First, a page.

Malnutrition is an imbalance of energy, protein and other nutrients that cause adverse effects on the body (size, shape and composition), the way in which it functions and clinical outcomes.1 The term can refer to under-nutrition (being under-weight or losing weight) or over-nutrition (being overweight or obese). For the purposes of this article, we are focusing on the issue of under-nutrition in chronic obstructive pulmonary disease (COPD).
According to the British Lung Foundation (BLF), approximately 1.2 million people in the UK are diagnosed with COPD.2 It is estimated, however, that more than 3 million people may live with the disease.3 Around 21% of outpatients with COPD (up to 630,000 people in the UK) are at risk of malnutrition4. Malnutrition may develop following periods of exacerbations or gradually over several years.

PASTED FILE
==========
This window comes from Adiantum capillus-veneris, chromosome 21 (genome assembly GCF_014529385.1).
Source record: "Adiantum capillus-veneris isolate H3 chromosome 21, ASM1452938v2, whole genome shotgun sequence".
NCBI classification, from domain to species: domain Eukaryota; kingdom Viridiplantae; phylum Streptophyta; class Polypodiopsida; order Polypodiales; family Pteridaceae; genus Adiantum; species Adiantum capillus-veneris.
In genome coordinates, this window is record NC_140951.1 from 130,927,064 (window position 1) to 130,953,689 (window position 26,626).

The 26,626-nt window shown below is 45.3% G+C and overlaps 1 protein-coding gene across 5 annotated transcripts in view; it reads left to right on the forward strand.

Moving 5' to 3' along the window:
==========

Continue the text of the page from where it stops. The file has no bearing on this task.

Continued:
Community nurses play a vital role in the ongoing care of patients living with COPD, and are ideally placed to identify patients who are at risk of malnutrition and implement an appropriate nutritional care plan.
Causes of malnutrition
The causes of malnutrition in patients with COPD are varied, some of which are detailed in Table 1.
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